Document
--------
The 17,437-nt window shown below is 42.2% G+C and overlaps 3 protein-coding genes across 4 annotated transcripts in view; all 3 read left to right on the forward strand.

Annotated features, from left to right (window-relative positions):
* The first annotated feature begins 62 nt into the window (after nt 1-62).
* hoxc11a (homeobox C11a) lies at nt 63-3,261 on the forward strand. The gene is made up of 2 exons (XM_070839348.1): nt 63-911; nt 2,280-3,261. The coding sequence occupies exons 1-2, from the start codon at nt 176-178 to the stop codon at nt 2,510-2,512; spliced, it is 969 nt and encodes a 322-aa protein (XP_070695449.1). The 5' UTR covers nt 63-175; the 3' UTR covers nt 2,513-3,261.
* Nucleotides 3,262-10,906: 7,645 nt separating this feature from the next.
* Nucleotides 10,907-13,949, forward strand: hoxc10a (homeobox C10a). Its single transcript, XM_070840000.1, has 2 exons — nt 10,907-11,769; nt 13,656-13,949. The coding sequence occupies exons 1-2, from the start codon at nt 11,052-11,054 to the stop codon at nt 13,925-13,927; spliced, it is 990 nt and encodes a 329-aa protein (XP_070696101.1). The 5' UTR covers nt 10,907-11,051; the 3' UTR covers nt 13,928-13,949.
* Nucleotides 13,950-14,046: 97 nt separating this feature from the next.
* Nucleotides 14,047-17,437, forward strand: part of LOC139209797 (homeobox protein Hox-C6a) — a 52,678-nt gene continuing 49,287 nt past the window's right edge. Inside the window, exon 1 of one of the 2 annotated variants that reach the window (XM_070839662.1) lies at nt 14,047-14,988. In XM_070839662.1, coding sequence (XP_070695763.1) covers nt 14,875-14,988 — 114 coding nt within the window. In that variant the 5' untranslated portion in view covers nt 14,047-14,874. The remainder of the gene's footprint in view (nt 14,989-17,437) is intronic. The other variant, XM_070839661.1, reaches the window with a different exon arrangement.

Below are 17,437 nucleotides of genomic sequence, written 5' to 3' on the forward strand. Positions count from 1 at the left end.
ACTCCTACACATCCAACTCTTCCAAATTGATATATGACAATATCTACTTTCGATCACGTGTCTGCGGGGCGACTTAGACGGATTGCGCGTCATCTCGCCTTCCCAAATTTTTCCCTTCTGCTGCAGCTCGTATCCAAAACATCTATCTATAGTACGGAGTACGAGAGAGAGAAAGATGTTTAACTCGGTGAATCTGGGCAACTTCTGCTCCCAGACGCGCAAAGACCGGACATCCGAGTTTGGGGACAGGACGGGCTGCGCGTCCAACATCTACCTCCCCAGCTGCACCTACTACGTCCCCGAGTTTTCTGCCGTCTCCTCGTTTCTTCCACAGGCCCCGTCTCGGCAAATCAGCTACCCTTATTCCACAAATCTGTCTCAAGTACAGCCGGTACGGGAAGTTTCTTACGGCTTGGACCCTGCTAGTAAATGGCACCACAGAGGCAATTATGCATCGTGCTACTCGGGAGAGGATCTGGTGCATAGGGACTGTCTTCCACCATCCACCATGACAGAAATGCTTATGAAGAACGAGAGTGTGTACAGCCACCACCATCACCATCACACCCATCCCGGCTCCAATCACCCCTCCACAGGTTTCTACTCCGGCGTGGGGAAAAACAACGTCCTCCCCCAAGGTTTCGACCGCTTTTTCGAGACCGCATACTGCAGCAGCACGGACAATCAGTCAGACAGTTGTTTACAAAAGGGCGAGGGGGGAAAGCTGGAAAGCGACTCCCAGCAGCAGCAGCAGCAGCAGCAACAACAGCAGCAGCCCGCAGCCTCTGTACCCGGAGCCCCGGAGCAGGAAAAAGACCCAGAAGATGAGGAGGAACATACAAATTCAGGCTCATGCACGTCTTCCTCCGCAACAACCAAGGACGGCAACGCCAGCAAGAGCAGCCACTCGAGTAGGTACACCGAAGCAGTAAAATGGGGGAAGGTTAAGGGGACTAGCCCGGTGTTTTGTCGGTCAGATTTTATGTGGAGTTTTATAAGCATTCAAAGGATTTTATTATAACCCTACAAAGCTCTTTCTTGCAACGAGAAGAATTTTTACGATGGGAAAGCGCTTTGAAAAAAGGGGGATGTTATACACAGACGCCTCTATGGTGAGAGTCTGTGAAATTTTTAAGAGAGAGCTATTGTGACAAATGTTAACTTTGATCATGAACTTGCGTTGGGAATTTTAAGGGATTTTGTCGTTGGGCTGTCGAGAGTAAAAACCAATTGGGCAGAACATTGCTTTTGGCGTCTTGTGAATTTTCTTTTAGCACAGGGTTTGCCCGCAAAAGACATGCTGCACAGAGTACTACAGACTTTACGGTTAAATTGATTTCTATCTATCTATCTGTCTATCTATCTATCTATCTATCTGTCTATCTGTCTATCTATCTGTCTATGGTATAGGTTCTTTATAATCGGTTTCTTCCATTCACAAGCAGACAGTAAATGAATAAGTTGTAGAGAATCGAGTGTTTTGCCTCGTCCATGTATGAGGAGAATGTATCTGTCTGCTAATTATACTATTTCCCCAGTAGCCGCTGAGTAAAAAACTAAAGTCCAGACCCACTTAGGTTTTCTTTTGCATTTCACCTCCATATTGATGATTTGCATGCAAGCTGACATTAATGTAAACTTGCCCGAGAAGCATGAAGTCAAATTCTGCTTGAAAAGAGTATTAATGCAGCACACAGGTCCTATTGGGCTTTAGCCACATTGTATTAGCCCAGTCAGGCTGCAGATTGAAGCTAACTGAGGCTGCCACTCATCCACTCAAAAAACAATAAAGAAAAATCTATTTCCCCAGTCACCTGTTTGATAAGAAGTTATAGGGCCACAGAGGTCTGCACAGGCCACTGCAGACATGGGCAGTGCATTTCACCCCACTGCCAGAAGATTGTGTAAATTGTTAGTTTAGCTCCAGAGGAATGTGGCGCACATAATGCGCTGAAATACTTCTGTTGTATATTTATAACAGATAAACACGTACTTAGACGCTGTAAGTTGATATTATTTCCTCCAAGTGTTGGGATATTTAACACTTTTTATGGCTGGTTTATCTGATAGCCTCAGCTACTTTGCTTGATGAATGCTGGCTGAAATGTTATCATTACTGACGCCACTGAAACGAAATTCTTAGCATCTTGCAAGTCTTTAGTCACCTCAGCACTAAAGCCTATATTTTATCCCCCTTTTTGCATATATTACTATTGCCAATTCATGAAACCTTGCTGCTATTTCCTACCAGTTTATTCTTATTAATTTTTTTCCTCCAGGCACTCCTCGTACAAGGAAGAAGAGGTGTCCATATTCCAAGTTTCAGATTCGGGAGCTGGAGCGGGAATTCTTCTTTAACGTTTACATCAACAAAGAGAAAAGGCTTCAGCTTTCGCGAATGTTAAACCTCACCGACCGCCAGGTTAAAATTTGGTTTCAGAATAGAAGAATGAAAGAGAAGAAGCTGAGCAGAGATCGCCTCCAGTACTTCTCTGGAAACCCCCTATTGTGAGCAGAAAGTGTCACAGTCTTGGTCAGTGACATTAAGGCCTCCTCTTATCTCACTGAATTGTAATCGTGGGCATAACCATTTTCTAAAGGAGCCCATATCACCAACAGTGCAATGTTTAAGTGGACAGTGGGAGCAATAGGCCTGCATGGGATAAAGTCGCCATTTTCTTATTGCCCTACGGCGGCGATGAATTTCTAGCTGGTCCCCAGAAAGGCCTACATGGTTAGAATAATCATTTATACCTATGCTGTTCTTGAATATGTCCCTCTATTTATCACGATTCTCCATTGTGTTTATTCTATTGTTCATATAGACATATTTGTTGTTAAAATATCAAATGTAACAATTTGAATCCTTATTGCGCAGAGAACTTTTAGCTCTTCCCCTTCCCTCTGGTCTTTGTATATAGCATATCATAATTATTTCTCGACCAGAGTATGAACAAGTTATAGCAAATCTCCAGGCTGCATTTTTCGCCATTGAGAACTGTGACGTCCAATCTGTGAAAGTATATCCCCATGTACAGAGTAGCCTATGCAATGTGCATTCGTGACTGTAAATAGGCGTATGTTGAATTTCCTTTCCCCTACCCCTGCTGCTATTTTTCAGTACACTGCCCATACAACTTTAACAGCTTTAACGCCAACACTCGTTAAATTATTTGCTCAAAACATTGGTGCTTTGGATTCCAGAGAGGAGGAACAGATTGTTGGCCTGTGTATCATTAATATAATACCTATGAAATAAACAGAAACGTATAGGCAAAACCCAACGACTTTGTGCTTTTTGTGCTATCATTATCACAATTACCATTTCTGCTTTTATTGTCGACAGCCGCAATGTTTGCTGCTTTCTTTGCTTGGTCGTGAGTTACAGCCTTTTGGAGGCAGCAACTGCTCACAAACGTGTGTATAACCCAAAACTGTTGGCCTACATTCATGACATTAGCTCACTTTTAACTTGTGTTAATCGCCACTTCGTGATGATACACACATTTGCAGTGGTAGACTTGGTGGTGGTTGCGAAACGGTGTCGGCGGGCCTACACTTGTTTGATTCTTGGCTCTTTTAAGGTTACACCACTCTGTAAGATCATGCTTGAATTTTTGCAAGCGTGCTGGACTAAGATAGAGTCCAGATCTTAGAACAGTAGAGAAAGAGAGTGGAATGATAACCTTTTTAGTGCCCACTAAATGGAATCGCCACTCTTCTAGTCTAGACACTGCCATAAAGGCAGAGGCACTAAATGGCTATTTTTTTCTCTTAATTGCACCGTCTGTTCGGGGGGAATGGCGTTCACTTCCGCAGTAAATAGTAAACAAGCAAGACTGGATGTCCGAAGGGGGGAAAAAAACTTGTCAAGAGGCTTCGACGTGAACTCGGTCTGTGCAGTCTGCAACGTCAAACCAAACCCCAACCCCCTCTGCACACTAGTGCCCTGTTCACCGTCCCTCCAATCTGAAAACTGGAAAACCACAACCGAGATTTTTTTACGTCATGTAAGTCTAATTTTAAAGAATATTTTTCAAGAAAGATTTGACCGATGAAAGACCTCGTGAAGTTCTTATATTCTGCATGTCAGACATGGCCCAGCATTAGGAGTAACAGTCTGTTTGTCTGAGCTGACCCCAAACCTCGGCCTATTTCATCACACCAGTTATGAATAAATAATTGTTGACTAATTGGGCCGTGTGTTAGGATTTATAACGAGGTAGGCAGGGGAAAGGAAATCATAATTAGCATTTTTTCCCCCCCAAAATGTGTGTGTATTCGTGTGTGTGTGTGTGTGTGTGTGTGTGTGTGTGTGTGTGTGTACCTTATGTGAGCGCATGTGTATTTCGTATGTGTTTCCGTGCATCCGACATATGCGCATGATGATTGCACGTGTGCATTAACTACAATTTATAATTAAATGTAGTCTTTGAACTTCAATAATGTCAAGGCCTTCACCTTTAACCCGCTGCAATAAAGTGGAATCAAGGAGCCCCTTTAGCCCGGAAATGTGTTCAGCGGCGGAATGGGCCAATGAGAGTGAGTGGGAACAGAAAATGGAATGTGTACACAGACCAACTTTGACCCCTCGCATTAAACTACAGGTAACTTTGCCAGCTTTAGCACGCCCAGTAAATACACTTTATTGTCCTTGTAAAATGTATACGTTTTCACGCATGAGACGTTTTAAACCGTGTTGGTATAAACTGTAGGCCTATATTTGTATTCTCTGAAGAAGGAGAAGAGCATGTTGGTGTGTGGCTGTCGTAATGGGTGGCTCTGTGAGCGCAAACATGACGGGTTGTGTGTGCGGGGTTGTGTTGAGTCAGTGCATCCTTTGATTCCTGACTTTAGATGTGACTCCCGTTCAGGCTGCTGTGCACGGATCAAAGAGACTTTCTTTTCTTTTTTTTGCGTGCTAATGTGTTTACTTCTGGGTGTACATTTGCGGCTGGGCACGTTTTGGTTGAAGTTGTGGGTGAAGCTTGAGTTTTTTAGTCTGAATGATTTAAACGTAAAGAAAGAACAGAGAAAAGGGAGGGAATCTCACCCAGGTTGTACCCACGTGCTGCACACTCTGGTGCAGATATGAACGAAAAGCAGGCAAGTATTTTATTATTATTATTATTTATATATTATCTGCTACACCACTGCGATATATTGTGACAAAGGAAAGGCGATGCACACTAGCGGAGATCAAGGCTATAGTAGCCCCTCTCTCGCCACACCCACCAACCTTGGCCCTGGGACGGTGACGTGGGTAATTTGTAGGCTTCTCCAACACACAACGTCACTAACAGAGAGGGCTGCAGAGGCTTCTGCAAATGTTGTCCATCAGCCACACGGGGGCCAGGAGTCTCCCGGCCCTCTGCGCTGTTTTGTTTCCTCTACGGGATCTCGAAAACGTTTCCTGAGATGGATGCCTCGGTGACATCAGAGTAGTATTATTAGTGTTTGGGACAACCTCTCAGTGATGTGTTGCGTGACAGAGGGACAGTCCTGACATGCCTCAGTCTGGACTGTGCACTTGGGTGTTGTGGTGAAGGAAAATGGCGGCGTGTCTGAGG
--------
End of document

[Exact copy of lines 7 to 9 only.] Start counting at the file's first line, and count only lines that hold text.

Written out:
* Nucleotides 13,950-14,046: 97 nt separating this feature from the next.
* Nucleotides 14,047-17,437, forward strand: part of LOC139209797 (homeobox protein Hox-C6a) — a 52,678-nt gene continuing 49,287 nt past the window's right edge. Inside the window, exon 1 of one of the 2 annotated variants that reach the window (XM_070839662.1) lies at nt 14,047-14,988. In XM_070839662.1, coding sequence (XP_070695763.1) covers nt 14,875-14,988 — 114 coding nt within the window. In that variant the 5' untranslated portion in view covers nt 14,047-14,874. The remainder of the gene's footprint in view (nt 14,989-17,437) is intronic. The other variant, XM_070839661.1, reaches the window with a different exon arrangement.

Below are 17,437 nucleotides of genomic sequence, written 5' to 3' on the forward strand. Positions count from 1 at the left end.